By Tajudeen Sowole
From his last month’s exhibition of Portraits in South Africa, photographer, Lakin Ogunbanwo returned home to another show titled Muse, a two-parts event, which will open on December 19, and run till February 19, 2014 at The Wheatbaker, Victoria Island, Lagos.
|Ann Ogunsulire , Brand Manager, Moet
Hennessy - Champagnes) (left); Mr.
Tunde Fowler, Executive Chairman, Lagos State Internal Revenue Service);
and the exhibiting photographer Lakin
Ogunbanwo during at Didi Museum, Lagos|
Largely made of studio shots, some of the 35 works, he explained, are extension of his familiarity with models, exposing the other side of runways that is hiding from the people. He disclosed that it’s about “playing around with the perceptions of glamour associated with modelling; a glimpse into their real lives.”
In a chosen area as common as portrait photography, Ogunbanwo is defining his style by experimenting with the dark side of imagery, yet striving to render ‘beautiful images’.
When he had his first solo titled Mask at Terra Kulture last year, some of the works looked like shots with traces of evolving conceptuality from a photographer in search of identity. But at a preview ahead of the opening of the first part of Muse, Ogunbanwo’s images have taken a leap into a stronger conceptual form.
He described his current state of conceptual imagery as “juxtaposition between highly stylised and a subtle raw” rendition
Trained as lawyer in the U.K., the young photographer who later studied photography at Speos Paris Photographic Institute, France boasted that he is the face of an average Nigerian or African youth hidden from the world. “Being from a law background and now into photography is a bold step and no regret.”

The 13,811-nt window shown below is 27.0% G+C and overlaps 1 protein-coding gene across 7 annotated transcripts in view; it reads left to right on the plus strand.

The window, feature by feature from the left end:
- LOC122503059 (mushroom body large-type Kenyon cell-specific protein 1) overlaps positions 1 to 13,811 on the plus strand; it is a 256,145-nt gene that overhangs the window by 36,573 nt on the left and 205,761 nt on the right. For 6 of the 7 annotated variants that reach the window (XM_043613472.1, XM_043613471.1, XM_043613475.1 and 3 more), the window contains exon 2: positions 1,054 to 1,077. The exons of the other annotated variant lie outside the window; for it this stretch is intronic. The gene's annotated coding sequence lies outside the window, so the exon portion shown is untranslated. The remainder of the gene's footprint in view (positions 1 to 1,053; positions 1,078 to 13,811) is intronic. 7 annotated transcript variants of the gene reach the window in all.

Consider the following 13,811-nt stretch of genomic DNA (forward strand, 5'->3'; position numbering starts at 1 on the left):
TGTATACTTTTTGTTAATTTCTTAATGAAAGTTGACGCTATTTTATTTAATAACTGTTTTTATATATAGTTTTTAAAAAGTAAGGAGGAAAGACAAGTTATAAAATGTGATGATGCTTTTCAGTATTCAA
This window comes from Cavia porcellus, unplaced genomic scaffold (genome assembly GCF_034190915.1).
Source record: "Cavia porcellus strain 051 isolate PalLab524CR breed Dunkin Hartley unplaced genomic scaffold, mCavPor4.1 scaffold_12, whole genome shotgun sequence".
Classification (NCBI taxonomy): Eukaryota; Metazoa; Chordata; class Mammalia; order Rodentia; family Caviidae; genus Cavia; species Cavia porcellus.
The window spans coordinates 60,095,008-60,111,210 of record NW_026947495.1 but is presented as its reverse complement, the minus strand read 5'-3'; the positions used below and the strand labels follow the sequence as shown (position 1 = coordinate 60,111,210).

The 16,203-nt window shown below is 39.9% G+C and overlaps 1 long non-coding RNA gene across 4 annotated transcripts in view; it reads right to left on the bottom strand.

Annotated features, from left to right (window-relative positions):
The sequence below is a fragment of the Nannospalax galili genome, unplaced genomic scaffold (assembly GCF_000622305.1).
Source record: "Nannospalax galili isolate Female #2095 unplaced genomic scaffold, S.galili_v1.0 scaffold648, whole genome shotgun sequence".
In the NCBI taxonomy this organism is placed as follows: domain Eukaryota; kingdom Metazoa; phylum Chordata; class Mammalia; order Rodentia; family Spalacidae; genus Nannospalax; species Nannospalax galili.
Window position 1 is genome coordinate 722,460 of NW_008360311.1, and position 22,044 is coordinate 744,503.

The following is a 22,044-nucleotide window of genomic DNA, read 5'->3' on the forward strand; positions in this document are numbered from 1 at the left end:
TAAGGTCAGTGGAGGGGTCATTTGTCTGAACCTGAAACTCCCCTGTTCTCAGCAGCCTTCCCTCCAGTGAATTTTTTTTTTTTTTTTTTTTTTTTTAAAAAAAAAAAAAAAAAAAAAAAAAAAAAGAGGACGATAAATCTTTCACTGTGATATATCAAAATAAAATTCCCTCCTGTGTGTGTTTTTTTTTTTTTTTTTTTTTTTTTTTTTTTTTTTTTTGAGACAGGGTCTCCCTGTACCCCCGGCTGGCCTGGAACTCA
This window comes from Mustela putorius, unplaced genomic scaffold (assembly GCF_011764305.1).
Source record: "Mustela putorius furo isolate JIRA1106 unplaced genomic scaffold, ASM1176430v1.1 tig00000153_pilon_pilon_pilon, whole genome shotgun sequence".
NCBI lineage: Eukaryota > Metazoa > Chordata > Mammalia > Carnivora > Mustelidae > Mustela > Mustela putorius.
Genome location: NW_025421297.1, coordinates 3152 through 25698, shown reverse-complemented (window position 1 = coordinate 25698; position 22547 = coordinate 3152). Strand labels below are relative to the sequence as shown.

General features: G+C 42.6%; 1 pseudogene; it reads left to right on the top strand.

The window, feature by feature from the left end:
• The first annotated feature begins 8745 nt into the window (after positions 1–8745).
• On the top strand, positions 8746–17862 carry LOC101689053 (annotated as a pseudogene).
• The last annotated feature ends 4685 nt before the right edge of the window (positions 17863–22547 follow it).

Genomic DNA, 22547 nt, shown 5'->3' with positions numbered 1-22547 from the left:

When he returned to Nigeria, Ogunbanwo started from the fashion industry, style.”
Appears to have garnered experience with several exhibitions and work knowledge across Africa, Ogunbanwo recently earned a top spot testing his ability to interpret beauty in his “own provocative on CNN’s profile of ‘Africa’s Most Exciting New Photographers’.
About his Portraits show in South Africa, at Rooke & Van Wyk, Johannesburg, he noted the impact of technology on contemporary culture, arguing that photography in Africa is largely aided by access to the Internet. “It is within this sketch that I forged a striking visual vocabulary through making portraits. I construct singular images, reconfiguring the human element and challenging some preconceived ideas of portraiture, of Lagosians, Nigerians, and Africans.”
This much Portraits represented, Ogunbanwo explained. “It raises many questions – Who are these people? Why are they being portrayed? What is the relationship between them and the photographer? And are these ‘African’ portraits?”
“Through my distinctive vision, I challenge viewers to immerse themselves in the idea of possibility within the notions of beauty and identity; holding your attention with visuals that draw you into the subjects for how they look, and sometimes for who they may possibly be.”